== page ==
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A wild game loop appears!

Figure 1: Game loop, I choose you!

I told you in my previous posts that the physics would update at 20 Hz while we would render frames at 60 Hz.  It is now implemented and available in the v0.0.6.b of Infiniworld.

There were two things to do:

  • make the game loop smarter,
  • make the view able to interpolate.

Frame interpolation.

If we update the frames three times faster than we update the physics, then we end up rendering three times the same scene with all the entities in the same positions, making our game look like it is rendered at 20 FPS instead of 60.  Nobody wants that.  To avoid this, we can modify the AreaView so that it can perform some interpolation between two physics states.

It felt immediately obvious to me that I should interpolate between the last known physics step and the next one.  Of course the next one hasn’t occurred yet, so I should predict it.  I can predict it for example by using a simple Euler integration: this is computationally cheap and noone is likely to notice any error on a time span of a twentieth of a second.  Then I realize it cannot work because it does not predict the collisions at all.  I need to run the full physics engine in order to have my predicted future. But that does not work either: I cannot predict what the user will do.  I can predict what the Entities will do by running their AI, but the player is a mystery.  And then, what ?  At the next time step I have to recompute the same physics step again, this time with the right player input.  This means that I run the physics twice for every step, and half of these computations give a wrong result because the player cannot be easily predicted.  It sounds like a bad idea doesn’t it?

When we try to guess the future we are not really interpolating, we are extrapolating.  And this, for the reasons given in the previous paragraph, will not work well.  What we should do is interpolating between two known physics steps in the past.  This has the strange consequence that the scene we render on the screen does not show the present state, but a state from a very close past.  This made me feel strange at the beginning, until I realized that we are talking about a delay of a sixtieth of a second, which nobody will notice.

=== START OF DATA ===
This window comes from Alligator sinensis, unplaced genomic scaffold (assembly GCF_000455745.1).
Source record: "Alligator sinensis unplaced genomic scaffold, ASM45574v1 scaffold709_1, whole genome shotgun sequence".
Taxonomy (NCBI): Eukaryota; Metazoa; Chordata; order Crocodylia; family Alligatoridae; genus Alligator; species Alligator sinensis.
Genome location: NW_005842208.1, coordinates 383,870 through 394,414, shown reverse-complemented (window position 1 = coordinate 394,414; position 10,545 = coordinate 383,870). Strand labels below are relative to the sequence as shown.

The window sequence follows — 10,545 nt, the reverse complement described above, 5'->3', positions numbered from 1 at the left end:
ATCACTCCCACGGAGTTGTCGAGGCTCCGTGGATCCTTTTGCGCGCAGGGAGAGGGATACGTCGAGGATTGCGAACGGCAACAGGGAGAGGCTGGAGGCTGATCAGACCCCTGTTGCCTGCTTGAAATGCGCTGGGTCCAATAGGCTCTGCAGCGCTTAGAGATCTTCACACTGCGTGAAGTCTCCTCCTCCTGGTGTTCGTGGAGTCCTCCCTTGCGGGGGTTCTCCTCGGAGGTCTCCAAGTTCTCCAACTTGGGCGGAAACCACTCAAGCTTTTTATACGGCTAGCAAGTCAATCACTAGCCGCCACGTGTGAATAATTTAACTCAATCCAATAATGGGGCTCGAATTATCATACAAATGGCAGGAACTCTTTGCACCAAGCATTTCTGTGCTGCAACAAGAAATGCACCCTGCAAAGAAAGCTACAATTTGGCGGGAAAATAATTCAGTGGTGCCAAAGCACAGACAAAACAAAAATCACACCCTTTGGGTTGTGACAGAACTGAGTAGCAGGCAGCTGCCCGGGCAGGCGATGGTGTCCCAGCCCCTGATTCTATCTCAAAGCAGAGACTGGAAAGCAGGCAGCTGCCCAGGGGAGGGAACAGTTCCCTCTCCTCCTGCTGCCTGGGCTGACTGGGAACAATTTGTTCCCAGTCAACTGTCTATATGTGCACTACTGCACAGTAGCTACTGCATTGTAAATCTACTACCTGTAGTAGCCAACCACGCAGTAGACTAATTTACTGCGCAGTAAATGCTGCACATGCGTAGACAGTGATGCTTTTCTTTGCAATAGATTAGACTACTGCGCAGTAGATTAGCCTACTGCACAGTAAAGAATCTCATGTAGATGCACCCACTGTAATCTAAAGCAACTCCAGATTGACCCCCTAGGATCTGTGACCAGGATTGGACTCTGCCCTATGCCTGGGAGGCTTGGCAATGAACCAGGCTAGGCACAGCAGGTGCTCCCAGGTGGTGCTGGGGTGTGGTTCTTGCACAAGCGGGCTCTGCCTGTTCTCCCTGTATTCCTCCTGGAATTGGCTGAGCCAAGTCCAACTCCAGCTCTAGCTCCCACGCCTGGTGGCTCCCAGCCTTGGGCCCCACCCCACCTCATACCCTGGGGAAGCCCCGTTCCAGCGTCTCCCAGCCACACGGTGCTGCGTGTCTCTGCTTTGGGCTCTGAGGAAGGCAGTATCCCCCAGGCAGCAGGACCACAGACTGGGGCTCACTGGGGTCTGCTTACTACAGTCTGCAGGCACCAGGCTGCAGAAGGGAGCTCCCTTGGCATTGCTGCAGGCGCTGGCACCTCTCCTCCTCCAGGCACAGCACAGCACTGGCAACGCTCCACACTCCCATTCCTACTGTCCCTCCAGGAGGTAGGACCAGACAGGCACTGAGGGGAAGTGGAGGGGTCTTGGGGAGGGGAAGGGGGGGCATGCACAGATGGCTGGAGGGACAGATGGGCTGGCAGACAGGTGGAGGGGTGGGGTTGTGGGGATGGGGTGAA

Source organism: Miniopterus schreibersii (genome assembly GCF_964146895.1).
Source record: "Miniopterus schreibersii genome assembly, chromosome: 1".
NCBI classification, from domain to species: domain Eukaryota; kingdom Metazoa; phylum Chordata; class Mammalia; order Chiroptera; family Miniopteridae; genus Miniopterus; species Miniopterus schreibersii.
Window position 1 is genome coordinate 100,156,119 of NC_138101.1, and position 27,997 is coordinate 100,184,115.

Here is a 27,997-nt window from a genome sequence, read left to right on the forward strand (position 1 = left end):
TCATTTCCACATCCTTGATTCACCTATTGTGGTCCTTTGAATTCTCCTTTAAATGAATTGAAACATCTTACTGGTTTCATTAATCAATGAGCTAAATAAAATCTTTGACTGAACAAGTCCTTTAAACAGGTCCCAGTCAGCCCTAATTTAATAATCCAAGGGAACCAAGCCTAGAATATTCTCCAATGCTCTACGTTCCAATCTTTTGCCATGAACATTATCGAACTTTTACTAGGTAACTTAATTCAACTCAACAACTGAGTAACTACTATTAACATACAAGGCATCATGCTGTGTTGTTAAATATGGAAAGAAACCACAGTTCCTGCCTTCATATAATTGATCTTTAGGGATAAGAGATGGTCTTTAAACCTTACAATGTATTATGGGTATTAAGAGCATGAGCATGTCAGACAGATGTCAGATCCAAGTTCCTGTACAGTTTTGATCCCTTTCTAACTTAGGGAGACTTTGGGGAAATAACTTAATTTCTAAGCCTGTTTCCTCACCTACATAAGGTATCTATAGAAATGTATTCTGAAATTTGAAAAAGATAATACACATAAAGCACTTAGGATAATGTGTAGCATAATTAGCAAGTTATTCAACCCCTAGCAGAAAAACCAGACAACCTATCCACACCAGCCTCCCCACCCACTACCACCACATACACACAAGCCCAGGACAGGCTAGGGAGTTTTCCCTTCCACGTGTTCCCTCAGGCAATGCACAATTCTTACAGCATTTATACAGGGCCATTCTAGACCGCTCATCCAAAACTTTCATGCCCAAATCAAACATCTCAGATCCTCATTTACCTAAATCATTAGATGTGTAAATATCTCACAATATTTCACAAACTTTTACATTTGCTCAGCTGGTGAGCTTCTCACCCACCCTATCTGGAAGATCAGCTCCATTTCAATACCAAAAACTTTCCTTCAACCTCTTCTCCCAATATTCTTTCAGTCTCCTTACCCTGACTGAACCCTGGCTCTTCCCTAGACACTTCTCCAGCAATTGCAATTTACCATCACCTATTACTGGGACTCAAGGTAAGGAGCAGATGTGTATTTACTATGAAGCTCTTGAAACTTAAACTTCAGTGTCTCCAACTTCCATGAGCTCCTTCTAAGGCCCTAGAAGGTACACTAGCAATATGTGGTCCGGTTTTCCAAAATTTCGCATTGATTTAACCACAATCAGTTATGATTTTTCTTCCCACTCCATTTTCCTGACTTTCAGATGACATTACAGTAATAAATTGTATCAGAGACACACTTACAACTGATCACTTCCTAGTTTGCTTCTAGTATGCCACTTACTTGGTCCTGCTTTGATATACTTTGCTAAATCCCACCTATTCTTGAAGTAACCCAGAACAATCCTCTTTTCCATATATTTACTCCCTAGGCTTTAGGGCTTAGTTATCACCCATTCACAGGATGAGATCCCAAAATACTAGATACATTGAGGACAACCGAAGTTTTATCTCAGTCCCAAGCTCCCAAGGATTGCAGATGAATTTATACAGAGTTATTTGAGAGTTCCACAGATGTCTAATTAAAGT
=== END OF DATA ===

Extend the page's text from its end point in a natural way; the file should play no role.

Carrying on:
I chose to apply a linear interpolation: we can compute it very fast and it looks good enough.  In short, it means that our entities are smoothly moving in straight lines between the positions given by the physics engine.  I could do some splines or fancy things, using more physics steps, but that would not look nicer.

Figure 2: We render frames using positions interpolated from the last two known physics steps.

The EntityView objects need to store three positions now: the position at the last physics state, the position before that, and an interpolated position.  The latter comes from this very simple line of code:

# Snippet from pygame_.EntityView.interpolatePosition
self.int_pos = (self.old_pos * (1 - ratio) + self.new_pos * ratio)

Each RenderFrameEvent now comes with a ratio.  We use this ratio to interpolate the position of all the EntityView sprites.  Then we draw the scene using these interpolated positions.

Note that only the view does this: the model does not know anything about this interpolation.  Not a single line of code is changed in the model and its physics engine.  We respect our Model-View-Controller pattern.

A smarter game loop.

In order to feed the AreaView with a ratio for its interpolation, the game loop has to compute this ratio. But that’s not the only thing the game loop should do. It should:

  • read the inputs from the keyboard/mouse/joypad/touchscreen but also from the network if we play online ;
  • run the physics ;
  • render the frames with the proper interpolation ratio.

But that’s not it, it also should

  • run the physics at a rate that does not depend on the speed of the machine, which means catching up if the rendering takes so much time we are getting late ;